Of course, the thing about Buddhism is that there are so many different varieties of it, even more so that with other religions… To the extent that I’m really not sure it makes any sense to talk about “Buddhism” without any further qualifiers. The article makes numerous references to the Dalai Lama, so I presume he’s talking about Tibetan Buddhism, which is one of the most hidebound and regressive of the lot – and probably would not be nearly as popular in the “West” (and probably the rest of the world too, including Tibet) if it weren’t for the Chinese occupation. The current Dalai Lama undoubtedly helps a lot too, but he’d be just another regressive, patriarchal theocrat if it wasn’t for the occupation.

  2. doublereed says

    Karma is a direct harm of religion. Most people think of it as a “I do good things and good things will happen to me!” but that’s only half of it. It is a blatant example of Just-World Hypothesis and it is a blatant example of Victim-Blaming. Karma, in all its various forms, is probably one of the worst religious ideas ever created.

  3. jamessweet says

    I was assuming this was going to touch in the story in today’s news:

    http://www.bbc.co.uk/news/world-asia-21840600

    In any case, as Dunc touches on, it all depends on what type of Buddhism you are talking about — the same as any other religion, really, as there are branches of nearly every religion that are relatively innocuous and branches that are downright dangerous. Buddhism at its worst is just as bad as any of the Abrahamic religions. Buddhism at its best is possibly better than the best offered by most other mainstream religions, but then we are starting to talk into a watered down westernized form of Buddhist philosophy as opposed to the actual religion.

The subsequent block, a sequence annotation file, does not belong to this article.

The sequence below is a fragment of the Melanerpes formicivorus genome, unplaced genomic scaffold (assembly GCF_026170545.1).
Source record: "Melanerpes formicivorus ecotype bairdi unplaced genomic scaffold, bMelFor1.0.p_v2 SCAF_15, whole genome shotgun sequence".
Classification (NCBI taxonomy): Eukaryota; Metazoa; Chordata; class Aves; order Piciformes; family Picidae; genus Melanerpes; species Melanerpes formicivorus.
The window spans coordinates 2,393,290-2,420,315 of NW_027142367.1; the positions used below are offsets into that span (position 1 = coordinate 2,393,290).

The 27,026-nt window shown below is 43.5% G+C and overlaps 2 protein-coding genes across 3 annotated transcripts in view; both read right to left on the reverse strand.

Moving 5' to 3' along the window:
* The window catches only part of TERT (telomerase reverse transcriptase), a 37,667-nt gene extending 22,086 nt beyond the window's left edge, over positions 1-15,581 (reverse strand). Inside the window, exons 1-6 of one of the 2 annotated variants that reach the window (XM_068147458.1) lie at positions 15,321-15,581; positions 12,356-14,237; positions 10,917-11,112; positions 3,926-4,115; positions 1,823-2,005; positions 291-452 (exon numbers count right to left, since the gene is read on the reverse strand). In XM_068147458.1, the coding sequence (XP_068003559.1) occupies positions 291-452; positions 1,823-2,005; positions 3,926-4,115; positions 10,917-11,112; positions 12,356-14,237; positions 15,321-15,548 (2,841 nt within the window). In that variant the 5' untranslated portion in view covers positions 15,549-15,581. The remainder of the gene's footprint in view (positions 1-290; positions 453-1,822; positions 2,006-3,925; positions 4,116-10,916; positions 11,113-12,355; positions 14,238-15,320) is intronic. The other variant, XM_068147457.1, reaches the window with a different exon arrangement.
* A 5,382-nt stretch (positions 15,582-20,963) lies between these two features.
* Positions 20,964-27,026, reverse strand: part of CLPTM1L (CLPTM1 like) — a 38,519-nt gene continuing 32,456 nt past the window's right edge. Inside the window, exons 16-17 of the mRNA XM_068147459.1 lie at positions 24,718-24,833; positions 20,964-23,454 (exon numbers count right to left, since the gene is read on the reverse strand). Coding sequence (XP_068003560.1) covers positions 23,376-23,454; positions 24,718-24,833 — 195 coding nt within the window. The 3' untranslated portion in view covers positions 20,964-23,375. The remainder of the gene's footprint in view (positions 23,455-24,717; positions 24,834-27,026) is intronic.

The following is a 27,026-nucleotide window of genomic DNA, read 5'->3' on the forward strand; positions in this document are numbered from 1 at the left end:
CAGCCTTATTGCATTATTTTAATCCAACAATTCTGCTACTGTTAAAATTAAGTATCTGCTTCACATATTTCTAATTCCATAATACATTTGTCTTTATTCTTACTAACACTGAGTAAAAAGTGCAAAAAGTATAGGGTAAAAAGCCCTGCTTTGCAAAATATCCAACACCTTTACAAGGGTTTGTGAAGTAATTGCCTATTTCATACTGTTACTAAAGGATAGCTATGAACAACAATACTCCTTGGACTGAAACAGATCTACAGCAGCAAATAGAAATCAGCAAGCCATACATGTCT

Some aspects of some sects of Buddhism are interesting and relatively inoffensive. That’s the furthest I will go :p

  4. Mano Singham says

    I was going to talk about the issue in Sri Lanka when I address the political aspects of Buddhism.

  5. Johnny Vector says

    Buddhism in Japan, in general, is sort of a background noise. Weddings are shinto, funerals are Buddhist. And otherwise, at least among the educated people I know, religion is mostly ignored. And yet, in regard of the organization and driving force of actual Buddhist orders, see for example The Funeral, by Juuzou Itami. The scene with everyone chasing the stacks of cash offerings that were caught by a gust of wind is priceless. Organizations are organizations the world over, it seems.

  6. jamessweet says

    Yeah, Japan is getting pretty close to Doing Religion Right. Not that there aren’t problems, but for a lot of Japanese, it seems to be about as serious as Santa Claus. It offers traditions and trappings and all of that fun stuff, without actually having any referent to reality.

    I’m going with my equally atheistic wife to a Passover seder tonight. I always enjoy it.

  7. jamessweet says

    I wondered if that’s what you were talking about when you referred to a future post :) Sorry if I jumped the gun.

    It was interesting to me, cuz I almost posted something to my Facebook feed about how this is a reminder that most Buddhism, as it is practiced in real life, is just yet another dogmatic religion, with all the attendant problems, and that my secular friends shouldn’t go so easy on it.

  8. HP says

    One thing that always bugs me about sympathetic Western atheists’ accounts of Buddhism is that they seem to be derived almost exclusively from a few books by the Dalai Lama and Daisetz Suzuki, Zen and the Art of the Archer, some selections from a few sutras, along with the experiences of recent Western converts.

    If all of my knowledge of Christianity came from Reinhold Niebuhr, M. L. King, the Book of Psalms, the four canonical gospels, and maybe some old Xtian mysticism like The Cloud of Unknowing or the Gospel of Thomas, I’d find it a pretty attractive religion, too.